Hers is the rare treasure of mankind-good na-
Girl Reserves 1, 4, Pres. 1: Latin 4: Glee Club 12
E10iS6 Ch3JU1B1 Home Economics Orchestra, 2, 4: Senior Play Staff: Prom Comm.:
So quiet, with a sweet smile. Ring and Pin Comm.: Senior Banquet Comm.
Berclene Coombs Clgiggical ,
Maxine Crum Commercial
Full of fun, takes a dare:
Cracks a joke. laughs at care.
Class Treas. 2, 3. 4: Forum 3, 4: French 2, 3, 42
Girl Reserves 1: G. A. C. 2, 3, 4, Board Member 4:
National Honor Society 4: Quill and Scroll 4: Red
and Blue 4: Tcst Tube 4: Senior Play Staff: Gift
Comm.: Monitor Capt, 3, 4.
Olympia Cosma Claggical
Dark eyes plus a dash of oomphf'
French 3, 4: Senior Play Staff.
Marian Louise Crider Scientific
Fun. frolic. and glee were there.
Booster 2, 3: Forum 4: Girl Reserves 1: G. A. C.
1. 2, 3. 4, Board Member 3, 4: Test Tube 4: Senior
Play Staff: Prom Comm.: Cap and Gown Comm.:
Monitor 3, 4.
' S evcnth
Robert Davies Industrial ,Arts
A handsome fellow, a quiet friend.
giongtor 2, 4: Senior Banquet Comm.: Senior Play
Dora Mae Davis Cmsgicai
Short and dark as a midwinter day.
Girl Reserves 1. 2, 3: Latin 2, 3: Treas. 3: Tnvita-
tion and Name Card Comm.: 314 year student.
Margaret Dennis Cgrnmergial
Her thoughts are her own.
Booster 2, 3, 4: Monitor 4.
XVhat's going on this week-end?
Mixed Chorus 1, 2, 3. 4: Red and Blue Typist 4:
Senior Play: Senior Chapel Comm.: Monitor 4.
Shy was she.
Booster 2, 3, 4.
Olive L. Darnell
Sports lead her hit
Caduccan 4: G. A. C. 3, 4: Senior Play Staff.
Robert W. Edwards Classical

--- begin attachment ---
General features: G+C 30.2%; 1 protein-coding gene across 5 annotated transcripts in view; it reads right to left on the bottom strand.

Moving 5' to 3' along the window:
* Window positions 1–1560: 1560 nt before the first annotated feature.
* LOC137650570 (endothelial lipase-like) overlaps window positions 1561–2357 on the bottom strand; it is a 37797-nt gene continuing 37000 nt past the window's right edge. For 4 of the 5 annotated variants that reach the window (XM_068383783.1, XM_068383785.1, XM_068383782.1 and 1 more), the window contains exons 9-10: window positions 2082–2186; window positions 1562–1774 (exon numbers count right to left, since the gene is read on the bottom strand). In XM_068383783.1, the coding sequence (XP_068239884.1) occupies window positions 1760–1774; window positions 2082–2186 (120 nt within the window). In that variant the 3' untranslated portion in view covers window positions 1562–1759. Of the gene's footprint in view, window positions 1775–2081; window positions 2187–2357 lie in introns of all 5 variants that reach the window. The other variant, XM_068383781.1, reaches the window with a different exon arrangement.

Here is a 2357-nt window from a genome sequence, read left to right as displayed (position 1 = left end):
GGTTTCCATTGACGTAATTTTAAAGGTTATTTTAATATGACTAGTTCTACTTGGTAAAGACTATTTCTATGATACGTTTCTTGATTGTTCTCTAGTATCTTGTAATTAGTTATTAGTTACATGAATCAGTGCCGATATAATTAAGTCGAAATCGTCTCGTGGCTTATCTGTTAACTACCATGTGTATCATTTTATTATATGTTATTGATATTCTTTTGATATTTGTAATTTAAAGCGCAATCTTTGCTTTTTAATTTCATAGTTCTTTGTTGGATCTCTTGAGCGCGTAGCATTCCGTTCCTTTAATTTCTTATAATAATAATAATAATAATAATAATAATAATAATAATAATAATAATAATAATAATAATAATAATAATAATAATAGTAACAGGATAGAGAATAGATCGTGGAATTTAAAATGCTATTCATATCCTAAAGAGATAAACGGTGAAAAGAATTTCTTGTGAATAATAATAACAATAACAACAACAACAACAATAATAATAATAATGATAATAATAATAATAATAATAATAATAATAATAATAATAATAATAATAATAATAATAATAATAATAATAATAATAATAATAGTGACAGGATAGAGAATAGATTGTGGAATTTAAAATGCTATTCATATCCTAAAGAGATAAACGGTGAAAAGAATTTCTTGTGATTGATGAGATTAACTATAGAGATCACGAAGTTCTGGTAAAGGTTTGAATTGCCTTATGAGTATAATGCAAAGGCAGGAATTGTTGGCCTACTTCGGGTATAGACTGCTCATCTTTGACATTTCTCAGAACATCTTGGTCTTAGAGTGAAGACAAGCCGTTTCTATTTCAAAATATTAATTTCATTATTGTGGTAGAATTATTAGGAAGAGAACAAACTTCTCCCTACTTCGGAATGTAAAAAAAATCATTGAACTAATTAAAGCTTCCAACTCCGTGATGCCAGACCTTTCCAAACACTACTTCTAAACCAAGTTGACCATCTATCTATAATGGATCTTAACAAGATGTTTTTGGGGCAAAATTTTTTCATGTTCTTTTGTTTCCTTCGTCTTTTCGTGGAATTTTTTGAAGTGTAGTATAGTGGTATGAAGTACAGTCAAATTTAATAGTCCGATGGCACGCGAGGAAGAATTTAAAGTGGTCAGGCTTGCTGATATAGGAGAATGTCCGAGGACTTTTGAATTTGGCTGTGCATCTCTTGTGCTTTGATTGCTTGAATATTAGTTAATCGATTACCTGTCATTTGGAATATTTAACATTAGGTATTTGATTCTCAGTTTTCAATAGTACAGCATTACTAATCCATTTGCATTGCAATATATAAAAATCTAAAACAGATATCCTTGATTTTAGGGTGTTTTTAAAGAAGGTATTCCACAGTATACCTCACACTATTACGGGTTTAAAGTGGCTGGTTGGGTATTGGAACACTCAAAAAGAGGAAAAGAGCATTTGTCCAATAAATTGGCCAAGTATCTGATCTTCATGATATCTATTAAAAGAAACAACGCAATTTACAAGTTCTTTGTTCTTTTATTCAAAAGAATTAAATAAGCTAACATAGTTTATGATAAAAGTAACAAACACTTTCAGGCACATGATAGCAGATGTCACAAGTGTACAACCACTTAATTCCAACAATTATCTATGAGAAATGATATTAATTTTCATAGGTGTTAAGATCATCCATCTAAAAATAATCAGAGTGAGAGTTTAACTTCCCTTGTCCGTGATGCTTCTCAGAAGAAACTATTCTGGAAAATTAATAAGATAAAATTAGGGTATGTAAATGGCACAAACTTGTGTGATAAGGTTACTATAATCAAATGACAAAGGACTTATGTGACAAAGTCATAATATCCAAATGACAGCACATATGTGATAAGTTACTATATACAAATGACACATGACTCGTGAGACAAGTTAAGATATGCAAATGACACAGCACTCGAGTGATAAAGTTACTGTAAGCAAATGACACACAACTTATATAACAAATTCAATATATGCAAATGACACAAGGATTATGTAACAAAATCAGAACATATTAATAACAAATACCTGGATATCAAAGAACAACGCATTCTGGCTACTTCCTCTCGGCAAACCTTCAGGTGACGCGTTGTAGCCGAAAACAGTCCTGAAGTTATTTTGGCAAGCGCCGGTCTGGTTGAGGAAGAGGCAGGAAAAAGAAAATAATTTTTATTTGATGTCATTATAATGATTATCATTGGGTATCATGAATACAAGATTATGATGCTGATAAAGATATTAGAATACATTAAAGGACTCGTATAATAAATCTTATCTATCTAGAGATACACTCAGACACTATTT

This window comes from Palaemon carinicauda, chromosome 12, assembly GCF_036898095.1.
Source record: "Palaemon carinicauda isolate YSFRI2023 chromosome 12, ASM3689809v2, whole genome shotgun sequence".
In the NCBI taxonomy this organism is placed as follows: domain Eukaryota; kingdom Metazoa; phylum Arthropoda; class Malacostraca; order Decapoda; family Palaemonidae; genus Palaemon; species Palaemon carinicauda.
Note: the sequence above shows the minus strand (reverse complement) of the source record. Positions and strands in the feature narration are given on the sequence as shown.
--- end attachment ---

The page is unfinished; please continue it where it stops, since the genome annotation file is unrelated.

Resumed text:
Man of the hour.
Bachelor 3, 4: Blue Domino 3, 4, Pres. 4: Class
Pres. 1, 3, 4: TVilliams Hi-Y 3, 4, Pres. 3: Hi-Y
Council 3, 4, Vice Pres. 4: Latin 3, 4: Glee Club 1,
2: National Honor Society 3, 4, Pres. 3, 4: National
Thespians 3. 4, Vice Pres. 4: Orchestra 1, 2, 3, Vice
Pres. 3: Quill and Scroll 3, 4, Vice Pres. 4: Red and
Blue 3: Senior Play: Operetta 3: Fall Varieties
3. 4: Council 3, 4, Pres. 3, 4: Monitor 3: Boys'
Angeline Falcone Genera1
A happy and it friendly one.
Girl Reserves 3, 4: Monitor.
Ruth Evelyn First Classical
She made friends by being one.
Forum 4: Girl Reserves 1, 2. 3, 4: Latin 3, 4: Senior
Play Staff: Prom Comm.: Senior Banquet Comm.,
Ch.: Monitor 3, 4.
Alldfey Fites General
It is tranquil people that accomplish much.
Thomas Flynn Generiil
Tap it out, you swingarool'
Bachelor 4, Booster 1, 2, 3, 4, Fine Arts 3, 4, Sen-
ior l'lay Staff, Fall Varieties 3, 4.
Paul G90l'gG Freed General
l'm not afraid of work, I could lie down and sleep
Band, Pfouts Hi-Y.
Marie M. Freuler Classical
XVith a ring on her 11nger. .
Girl Reserves 1, Glee Club 1, 2, 3: Senior Banquet
Comm., Operetta. 2, 3, 324 year student.
Richard Fritz scientific
Tall, tan, and terrific.
Basketball 1, 2, 3, 4, Football 1, 2, 3, 4, Track 4,
German, Senior Play, Fall Varieties 4.
Thelma Margaret Fryfogle General
You're a friendly girl, Peggy.
S ecoml Row
Charles Gainor - General
The silent he-man type.
Basketball 1, 2, 3, Football 1, 2, 3, Track 1, Fall
Camillo Galieti Scientiflc
Someday CU 1'll cast aside my boyish pranks and
be a man!
Junior Police 3, 4, Sec. 4, Prom Comm., Ring and
Pin Comm., Cap and Gown Comm., Monitor 4.
Janice M. Gaul Commercial
Girls are created to be adored.
Bonte 4, Girl Reserves 2, 3, 4, Senior Play, Prom
Comm., Invitation and Name Card Comm.
Arnold Carl Gehret General
Quiet, ever so quiet.
Hand 1, 2, 3.
Donna Jean Goddard Classical
O, brainy one, from whence did come thy knowl-
Blie Domino 4, Debate 1, 2, Forum 3, 4, Girl Re-
serves 1, 2, 3, 4, Pres. 1, Latin Club 2, 3, 4, Aedile
4, National Honor Society 3, 4, Annual Staff, Sen-
ior I'lay Staff, Prom Comm., Monitor 3, 4, Ass't.
Clyde Godsey Scientific
A blue-ribbon winner in any classroom.
Industrial Arts Flying Club 1, 2, Bachelor 4, De-
bate 2, Forum 4, XVilliarns Hi-Y 3, 4, Pres. 4, H1-Y
Council 4, Pres., Treas. 4, National Honor Society
3, 4, Psychology 4, Test Tube 3, Annual Staff:
Senior I'1ay Staff, Prom Comm., Senior Chapel